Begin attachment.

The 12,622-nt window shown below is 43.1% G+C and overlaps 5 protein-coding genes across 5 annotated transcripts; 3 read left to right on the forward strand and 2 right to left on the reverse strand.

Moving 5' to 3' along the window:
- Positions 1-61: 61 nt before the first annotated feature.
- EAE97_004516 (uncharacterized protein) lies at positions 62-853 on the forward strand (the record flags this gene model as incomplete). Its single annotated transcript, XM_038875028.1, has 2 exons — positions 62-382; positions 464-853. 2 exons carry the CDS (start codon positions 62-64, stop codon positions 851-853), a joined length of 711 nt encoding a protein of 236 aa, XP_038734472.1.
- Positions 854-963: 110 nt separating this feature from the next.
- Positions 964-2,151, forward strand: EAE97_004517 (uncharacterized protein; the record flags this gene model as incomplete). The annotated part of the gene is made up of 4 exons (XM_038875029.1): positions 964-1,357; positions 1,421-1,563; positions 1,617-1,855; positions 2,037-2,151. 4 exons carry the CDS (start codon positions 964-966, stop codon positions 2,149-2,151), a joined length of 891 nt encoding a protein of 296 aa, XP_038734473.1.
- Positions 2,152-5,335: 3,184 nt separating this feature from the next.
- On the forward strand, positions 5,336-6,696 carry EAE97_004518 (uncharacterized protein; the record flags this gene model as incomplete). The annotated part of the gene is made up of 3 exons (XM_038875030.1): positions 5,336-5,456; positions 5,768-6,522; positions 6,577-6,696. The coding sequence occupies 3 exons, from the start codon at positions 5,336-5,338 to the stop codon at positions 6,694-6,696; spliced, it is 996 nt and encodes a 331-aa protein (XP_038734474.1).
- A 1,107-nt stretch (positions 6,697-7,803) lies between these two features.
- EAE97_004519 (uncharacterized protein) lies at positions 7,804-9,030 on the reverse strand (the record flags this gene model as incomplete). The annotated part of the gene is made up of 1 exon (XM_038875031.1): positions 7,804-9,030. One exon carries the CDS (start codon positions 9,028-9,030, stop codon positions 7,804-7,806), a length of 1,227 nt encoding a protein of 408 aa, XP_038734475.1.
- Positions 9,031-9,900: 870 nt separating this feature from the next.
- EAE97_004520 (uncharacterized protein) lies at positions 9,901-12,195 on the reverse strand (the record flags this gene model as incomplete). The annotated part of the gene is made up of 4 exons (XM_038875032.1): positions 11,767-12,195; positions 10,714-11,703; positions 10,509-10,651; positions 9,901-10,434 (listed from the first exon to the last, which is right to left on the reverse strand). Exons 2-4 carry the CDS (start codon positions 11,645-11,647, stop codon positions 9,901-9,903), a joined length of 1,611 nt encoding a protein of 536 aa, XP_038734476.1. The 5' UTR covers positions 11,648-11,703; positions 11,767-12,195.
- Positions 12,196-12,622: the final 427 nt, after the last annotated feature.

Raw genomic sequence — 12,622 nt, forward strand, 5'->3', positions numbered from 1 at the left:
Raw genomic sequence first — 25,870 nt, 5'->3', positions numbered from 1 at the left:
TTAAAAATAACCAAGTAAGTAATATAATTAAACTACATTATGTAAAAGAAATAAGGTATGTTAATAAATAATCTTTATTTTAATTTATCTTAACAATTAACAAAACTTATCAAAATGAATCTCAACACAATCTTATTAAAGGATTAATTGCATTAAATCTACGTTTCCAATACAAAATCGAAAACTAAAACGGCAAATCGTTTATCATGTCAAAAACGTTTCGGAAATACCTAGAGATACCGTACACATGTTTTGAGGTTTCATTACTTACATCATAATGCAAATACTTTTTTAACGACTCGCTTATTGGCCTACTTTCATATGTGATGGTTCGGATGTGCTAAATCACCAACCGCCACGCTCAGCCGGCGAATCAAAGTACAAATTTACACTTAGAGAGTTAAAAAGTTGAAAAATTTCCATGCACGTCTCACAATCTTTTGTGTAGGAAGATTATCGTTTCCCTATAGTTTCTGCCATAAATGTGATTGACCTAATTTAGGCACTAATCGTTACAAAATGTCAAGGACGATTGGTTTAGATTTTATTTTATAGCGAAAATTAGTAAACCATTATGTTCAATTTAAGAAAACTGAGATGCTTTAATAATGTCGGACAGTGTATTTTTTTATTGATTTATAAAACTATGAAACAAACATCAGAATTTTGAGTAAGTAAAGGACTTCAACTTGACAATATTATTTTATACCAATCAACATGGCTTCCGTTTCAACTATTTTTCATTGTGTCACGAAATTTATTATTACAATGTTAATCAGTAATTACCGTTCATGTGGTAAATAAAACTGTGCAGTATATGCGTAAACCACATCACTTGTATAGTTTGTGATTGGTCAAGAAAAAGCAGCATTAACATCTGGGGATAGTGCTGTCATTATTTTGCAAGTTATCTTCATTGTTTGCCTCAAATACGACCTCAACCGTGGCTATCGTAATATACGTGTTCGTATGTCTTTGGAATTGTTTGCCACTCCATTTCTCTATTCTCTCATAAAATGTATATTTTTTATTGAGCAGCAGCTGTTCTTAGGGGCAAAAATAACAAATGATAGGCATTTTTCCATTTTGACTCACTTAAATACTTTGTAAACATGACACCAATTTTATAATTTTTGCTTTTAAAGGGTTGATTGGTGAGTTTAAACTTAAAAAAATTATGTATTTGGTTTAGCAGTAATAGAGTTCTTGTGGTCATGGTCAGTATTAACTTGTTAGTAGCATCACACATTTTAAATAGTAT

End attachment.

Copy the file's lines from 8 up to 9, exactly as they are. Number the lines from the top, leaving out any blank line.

- On the forward strand, positions 5,336-6,696 carry EAE97_004518 (uncharacterized protein; the record flags this gene model as incomplete). The annotated part of the gene is made up of 3 exons (XM_038875030.1): positions 5,336-5,456; positions 5,768-6,522; positions 6,577-6,696. The coding sequence occupies 3 exons, from the start codon at positions 5,336-5,338 to the stop codon at positions 6,694-6,696; spliced, it is 996 nt and encodes a 331-aa protein (XP_038734474.1).
- A 1,107-nt stretch (positions 6,697-7,803) lies between these two features.